Monday, February 09, 2009

Firewood

It's been uncharacteristically hot, but no more bush fires in Nelson.

In the still, sunny, hot hours of Sunday, we had to haul all our firewood from our driveway pm the southwestern corner of our small property, up a flight of stairs, to the northeastern corner outside the kitchen. We had to make way for a skip that the builders will bring on Tuesday, as the demolition of our existing wood burner (fire place with a lit) and concrete chimney commences. The wood burner is still in a pretty good nick, but it doesn't comply with Nelson's clean air regulations. Once we got the ball rolling, we discovered we could have stuck with the old one for one more winter, but what the heck, we may truly not be able to afford the swap a year from now, so here goes.

The new one is a twee-looking standalone, something that would look good in a cottage with hand-knitted doilies, but we had no choice as we wanted to keep our wetback, and the new one will be easier to clean and replace parts. In the meantime, farewell to our more-or-less modern looking heater. Thank for the many cold evenings sitting in front of you staring at the flames and talking with friends and family. You've been far more entertaining than the telly.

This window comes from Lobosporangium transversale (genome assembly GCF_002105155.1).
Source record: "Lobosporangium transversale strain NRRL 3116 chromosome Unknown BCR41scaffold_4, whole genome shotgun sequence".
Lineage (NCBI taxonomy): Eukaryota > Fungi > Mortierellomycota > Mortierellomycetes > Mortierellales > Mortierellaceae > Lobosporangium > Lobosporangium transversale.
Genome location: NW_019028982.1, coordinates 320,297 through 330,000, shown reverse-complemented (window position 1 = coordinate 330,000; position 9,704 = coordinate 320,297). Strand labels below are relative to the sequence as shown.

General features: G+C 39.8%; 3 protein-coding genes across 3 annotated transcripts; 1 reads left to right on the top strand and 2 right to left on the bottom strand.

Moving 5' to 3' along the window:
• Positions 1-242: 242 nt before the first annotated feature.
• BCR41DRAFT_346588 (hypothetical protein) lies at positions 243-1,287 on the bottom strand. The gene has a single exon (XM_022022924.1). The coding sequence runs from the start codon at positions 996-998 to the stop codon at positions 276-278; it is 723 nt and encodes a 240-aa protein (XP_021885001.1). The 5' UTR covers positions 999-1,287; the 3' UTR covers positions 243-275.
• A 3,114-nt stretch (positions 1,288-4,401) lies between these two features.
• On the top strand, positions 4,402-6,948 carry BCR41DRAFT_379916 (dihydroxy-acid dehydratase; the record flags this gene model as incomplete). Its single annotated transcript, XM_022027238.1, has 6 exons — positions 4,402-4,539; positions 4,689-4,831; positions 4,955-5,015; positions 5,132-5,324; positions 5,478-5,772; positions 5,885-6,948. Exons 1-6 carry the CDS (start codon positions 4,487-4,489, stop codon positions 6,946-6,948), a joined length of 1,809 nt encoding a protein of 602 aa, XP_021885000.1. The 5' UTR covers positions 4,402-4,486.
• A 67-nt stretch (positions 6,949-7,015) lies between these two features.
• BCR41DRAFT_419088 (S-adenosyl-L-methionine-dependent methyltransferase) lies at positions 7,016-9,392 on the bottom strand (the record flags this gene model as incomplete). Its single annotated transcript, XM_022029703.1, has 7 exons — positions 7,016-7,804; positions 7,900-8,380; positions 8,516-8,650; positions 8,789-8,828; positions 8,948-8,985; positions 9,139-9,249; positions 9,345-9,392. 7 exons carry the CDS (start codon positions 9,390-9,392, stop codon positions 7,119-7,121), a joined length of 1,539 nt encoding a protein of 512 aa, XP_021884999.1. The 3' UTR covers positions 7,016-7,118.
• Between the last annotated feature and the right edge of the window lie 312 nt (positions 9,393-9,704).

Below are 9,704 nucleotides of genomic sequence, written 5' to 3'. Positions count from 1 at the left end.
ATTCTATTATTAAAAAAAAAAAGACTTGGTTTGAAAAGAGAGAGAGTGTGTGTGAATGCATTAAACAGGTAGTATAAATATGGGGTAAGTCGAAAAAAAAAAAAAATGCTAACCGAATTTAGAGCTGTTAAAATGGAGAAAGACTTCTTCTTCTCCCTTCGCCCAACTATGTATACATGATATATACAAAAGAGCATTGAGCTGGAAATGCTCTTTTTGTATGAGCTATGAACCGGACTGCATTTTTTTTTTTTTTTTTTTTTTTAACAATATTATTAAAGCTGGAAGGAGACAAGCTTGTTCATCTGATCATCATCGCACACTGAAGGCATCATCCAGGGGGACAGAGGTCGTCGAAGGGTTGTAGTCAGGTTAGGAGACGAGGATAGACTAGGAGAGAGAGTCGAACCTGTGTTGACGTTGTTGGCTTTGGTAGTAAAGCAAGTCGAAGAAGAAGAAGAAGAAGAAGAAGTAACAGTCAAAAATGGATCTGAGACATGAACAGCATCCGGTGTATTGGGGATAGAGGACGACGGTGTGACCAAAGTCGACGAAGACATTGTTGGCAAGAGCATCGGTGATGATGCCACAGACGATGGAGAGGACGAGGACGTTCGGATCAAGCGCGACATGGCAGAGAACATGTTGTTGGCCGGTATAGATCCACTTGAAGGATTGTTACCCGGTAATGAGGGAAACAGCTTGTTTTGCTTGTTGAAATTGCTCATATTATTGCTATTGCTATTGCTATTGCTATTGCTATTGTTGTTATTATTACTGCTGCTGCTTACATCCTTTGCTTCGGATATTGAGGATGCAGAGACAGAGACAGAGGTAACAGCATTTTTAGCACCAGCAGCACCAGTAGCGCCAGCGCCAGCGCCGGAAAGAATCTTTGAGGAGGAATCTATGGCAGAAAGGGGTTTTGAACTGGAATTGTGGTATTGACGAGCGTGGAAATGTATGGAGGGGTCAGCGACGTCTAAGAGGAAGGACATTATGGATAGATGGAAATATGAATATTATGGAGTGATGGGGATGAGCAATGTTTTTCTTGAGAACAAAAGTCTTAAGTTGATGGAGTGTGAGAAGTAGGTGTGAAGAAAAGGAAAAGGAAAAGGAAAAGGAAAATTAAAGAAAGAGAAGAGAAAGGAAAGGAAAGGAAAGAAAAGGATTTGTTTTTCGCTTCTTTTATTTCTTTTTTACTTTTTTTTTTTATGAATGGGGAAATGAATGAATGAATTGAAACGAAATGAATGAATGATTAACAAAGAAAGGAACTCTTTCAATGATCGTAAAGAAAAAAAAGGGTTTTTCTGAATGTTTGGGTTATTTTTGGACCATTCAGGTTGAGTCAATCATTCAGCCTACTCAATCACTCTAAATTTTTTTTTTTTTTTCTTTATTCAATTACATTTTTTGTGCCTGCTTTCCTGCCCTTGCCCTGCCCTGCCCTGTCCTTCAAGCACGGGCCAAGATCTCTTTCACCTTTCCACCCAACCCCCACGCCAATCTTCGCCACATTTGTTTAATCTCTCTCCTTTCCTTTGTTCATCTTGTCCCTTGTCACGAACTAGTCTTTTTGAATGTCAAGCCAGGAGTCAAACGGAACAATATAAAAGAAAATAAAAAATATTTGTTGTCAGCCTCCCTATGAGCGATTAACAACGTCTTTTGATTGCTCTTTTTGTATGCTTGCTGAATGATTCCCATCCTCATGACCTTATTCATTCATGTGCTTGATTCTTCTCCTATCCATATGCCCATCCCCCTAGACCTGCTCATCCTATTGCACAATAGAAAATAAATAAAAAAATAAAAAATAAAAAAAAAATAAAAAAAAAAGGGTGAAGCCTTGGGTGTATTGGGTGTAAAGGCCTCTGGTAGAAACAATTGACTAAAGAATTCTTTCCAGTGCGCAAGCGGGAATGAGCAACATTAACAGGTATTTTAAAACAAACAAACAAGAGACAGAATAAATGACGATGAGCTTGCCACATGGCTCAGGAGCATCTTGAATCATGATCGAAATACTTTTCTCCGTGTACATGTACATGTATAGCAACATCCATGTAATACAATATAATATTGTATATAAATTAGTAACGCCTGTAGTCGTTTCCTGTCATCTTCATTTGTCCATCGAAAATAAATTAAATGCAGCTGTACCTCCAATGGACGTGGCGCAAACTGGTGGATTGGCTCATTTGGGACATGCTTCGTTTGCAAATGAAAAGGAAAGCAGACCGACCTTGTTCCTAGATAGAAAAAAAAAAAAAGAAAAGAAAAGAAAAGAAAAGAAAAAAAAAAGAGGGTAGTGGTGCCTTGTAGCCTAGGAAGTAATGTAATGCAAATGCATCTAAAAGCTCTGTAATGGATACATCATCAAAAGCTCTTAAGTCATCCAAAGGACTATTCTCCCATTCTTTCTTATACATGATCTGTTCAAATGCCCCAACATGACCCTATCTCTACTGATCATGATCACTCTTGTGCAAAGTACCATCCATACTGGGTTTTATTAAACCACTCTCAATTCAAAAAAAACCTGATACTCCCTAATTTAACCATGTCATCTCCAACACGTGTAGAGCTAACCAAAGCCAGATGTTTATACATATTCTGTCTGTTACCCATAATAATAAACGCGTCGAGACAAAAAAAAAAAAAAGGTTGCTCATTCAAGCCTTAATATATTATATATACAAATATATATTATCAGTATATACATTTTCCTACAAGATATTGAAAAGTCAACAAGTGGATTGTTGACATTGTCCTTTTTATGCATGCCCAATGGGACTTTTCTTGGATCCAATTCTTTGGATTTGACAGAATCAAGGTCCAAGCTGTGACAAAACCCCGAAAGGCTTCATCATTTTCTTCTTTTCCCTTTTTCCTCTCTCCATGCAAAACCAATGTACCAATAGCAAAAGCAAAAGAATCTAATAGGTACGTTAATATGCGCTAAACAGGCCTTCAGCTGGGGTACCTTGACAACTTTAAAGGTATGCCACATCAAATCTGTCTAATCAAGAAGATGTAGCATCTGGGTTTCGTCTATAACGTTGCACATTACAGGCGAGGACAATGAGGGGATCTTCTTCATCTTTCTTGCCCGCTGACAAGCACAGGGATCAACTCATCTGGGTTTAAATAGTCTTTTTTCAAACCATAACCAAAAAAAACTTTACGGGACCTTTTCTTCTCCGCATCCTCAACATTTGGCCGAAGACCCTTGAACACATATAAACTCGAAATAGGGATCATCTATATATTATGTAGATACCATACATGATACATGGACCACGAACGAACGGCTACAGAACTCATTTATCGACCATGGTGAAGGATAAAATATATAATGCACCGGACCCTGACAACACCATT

Ben and I send our sincere sympathy and good wa to our friends on the East Coast of Australia.

5 comments:

  1. Well, I bet you are glad THAT chore is done! Good exercise, no doubt. Hope your new wood stove (as we call them here) is wonderful and brings you more happy times by the fire when next fall and winter come on. Looks like you've already got a good supply laid in, too.
    -Kim
    Seattle Daily Photo

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  2. Yeah, Kim, it was a bi trying after we were about halfway done with it, but I'm glad we stuck with it. Still very, very hot, though.

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  3. That has to be one of the neatest and tidiest wood piles I've seen for a while! Yes nothing like sitting next to an open fire on a cold night with friends and maybe a nice bottle of wine :)

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  4. Will this last long? And does it attract spiders?

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  5. Well, thank you, Pete.

    Kris, it depends. When both of us worked outside the house, this much, (a cord, whatever that means, but possibly 6 square meters,) lasted us a winter and a little bit. After I started working at home, depending on how cold it's been, we've needed 1.5 to 2 cords, but we've always just some left over.

    Spiders are all over with or without wood - in New Zealand it's actually not a bad thing to have spiders because it means your environment is not moist. But yes, by spring, when we're using the last bit of wood, some pieces will be somewhat of a semi-rural bug communities, but not alarmingly so.

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